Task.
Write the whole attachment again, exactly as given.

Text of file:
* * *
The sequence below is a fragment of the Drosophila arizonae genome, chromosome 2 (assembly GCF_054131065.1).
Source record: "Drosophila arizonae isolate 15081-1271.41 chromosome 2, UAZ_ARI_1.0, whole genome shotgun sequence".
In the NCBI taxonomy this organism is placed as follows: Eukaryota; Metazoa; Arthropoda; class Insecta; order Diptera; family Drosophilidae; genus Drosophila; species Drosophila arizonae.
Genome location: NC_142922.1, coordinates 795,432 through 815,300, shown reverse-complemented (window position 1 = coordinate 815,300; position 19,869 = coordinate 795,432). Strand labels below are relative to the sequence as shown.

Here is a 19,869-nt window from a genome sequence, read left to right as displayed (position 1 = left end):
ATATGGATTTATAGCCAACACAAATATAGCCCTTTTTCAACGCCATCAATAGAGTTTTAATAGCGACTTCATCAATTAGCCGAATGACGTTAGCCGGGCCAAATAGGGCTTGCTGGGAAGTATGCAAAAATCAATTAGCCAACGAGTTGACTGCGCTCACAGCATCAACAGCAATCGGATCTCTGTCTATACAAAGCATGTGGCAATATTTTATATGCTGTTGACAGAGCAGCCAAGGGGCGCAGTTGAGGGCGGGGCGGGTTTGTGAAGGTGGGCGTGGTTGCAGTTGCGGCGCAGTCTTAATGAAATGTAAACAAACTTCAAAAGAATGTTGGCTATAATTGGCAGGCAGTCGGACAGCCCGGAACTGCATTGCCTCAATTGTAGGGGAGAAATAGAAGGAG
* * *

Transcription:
The sequence below is a fragment of the Drosophila arizonae genome, chromosome 2 (assembly GCF_054131065.1).
Source record: "Drosophila arizonae isolate 15081-1271.41 chromosome 2, UAZ_ARI_1.0, whole genome shotgun sequence".
In the NCBI taxonomy this organism is placed as follows: Eukaryota; Metazoa; Arthropoda; class Insecta; order Diptera; family Drosophilidae; genus Drosophila; species Drosophila arizonae.
Genome location: NC_142922.1, coordinates 795,432 through 815,300, shown reverse-complemented (window position 1 = coordinate 815,300; position 19,869 = coordinate 795,432). Strand labels below are relative to the sequence as shown.

Here is a 19,869-nt window from a genome sequence, read left to right as displayed (position 1 = left end):
ATATGGATTTATAGCCAACACAAATATAGCCCTTTTTCAACGCCATCAATAGAGTTTTAATAGCGACTTCATCAATTAGCCGAATGACGTTAGCCGGGCCAAATAGGGCTTGCTGGGAAGTATGCAAAAATCAATTAGCCAACGAGTTGACTGCGCTCACAGCATCAACAGCAATCGGATCTCTGTCTATACAAAGCATGTGGCAATATTTTATATGCTGTTGACAGAGCAGCCAAGGGGCGCAGTTGAGGGCGGGGCGGGTTTGTGAAGGTGGGCGTGGTTGCAGTTGCGGCGCAGTCTTAATGAAATGTAAACAAACTTCAAAAGAATGTTGGCTATAATTGGCAGGCAGTCGGACAGCCCGGAACTGCATTGCCTCAATTGTAGGGGAGAAATAGAAGGAG